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DNA reveals Native American presence in Polynesia centuries before Europeans arrived

New genomic research adds to growing evidence for ancient contact across the Pacific Ocean.

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A new DNA study points to the island of Fatu Hiva in the Marquesas as the earliest location for contact between Native Americans and Polynesians. Whether that combination of ancestry came directly from Native Americans arriving in Polynesia, or was brought back west by Polynesians returning from South America, remains unknown at this time.

Native Americans and Polynesians were in contact across the Pacific Ocean centuries before Europeans entered Polynesian waters, according to a new study published todaythe journal Nature. Moreover, this initial interaction likely occurred before people settled on Rapa Nui (also known as Easter Island)—the Polynesian island closest to the South American coast that was once thought to be a likely point of contact between the two groups.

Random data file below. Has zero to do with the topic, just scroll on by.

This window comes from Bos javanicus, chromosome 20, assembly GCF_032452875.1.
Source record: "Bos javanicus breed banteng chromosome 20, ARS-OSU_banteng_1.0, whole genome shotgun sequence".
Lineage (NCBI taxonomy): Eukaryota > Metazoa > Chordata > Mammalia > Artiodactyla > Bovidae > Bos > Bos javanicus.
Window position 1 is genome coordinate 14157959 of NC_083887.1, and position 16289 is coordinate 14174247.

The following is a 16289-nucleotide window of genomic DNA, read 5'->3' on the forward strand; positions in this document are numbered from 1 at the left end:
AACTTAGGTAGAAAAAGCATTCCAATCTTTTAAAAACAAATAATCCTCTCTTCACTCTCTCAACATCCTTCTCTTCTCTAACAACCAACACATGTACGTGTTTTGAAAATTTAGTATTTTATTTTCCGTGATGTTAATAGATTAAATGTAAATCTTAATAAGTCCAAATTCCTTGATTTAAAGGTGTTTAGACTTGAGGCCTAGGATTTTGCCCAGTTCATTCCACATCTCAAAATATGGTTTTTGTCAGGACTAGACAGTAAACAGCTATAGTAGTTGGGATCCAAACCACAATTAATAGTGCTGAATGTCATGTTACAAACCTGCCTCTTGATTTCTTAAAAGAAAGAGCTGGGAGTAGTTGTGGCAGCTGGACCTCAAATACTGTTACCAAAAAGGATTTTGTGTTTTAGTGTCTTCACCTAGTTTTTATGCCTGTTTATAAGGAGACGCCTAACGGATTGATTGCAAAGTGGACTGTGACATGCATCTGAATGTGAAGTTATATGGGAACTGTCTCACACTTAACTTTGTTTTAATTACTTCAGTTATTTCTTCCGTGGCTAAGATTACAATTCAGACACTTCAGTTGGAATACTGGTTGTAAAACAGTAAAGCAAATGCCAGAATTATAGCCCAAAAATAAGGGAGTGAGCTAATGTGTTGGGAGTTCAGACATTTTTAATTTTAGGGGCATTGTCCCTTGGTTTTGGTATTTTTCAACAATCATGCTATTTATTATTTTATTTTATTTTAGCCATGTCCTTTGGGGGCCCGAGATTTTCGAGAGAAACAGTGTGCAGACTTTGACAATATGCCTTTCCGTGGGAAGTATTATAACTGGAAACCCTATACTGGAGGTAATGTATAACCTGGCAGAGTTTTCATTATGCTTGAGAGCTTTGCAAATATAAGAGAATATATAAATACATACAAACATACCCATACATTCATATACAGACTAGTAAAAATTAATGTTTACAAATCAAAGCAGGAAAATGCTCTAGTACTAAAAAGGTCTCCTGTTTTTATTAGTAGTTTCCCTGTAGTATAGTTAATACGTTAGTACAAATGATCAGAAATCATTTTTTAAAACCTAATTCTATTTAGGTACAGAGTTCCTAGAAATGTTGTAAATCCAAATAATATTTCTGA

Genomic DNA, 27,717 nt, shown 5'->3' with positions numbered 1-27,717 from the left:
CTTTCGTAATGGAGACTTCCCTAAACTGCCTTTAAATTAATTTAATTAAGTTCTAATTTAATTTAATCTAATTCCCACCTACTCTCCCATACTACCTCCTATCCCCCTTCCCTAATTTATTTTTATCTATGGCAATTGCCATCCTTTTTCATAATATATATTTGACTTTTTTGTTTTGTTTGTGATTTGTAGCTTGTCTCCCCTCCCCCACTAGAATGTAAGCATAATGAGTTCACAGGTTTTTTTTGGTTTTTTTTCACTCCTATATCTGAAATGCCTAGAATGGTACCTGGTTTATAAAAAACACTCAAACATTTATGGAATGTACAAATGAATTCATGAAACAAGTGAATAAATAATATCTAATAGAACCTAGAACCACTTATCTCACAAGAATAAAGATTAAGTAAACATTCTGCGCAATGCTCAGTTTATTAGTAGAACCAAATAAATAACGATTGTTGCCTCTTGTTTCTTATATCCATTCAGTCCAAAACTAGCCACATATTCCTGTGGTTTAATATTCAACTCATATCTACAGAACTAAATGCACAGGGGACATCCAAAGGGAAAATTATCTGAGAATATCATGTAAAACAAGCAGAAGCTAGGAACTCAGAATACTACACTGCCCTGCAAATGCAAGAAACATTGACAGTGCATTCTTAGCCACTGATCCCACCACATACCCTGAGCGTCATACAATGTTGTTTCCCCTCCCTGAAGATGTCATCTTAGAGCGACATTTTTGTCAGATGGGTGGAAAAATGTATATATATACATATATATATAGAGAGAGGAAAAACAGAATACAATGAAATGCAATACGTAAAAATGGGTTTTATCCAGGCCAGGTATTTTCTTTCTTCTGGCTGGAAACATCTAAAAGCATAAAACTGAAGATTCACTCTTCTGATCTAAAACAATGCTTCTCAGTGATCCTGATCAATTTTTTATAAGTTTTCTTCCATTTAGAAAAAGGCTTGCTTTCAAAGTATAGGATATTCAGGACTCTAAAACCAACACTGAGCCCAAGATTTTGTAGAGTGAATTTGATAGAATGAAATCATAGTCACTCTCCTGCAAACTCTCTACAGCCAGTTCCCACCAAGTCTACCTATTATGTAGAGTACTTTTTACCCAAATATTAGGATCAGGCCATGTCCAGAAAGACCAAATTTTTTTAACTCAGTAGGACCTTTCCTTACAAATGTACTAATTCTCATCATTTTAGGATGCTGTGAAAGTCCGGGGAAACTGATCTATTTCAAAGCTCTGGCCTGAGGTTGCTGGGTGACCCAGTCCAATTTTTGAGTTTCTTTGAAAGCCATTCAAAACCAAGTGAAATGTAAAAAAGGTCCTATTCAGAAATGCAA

Pre-Columbian mingling of Polynesians and Native Americans has long been a subject of debate, one made famous in pop culture by Norwegian adventurer Thor Heyerdahl. In 1947, Heyerdahl embarked on his Kon-Tiki expedition, drifting from Peru to Polynesia on a handmade raft in an attempt to prove that people from the Americas could have populated Pacific islands. Heyerdahl’s controversial theories on the origin of ancient Pacific seafarerscast a taboo over the subject, and many archaeologists have dismissed his ideas.

But other pieces of evidence have suggested there was pre-Columbian contact between people in Polynesia and South America. Previous genetic studies of sweet potatoes suggest the plant was domesticated in Peru and then spread across...

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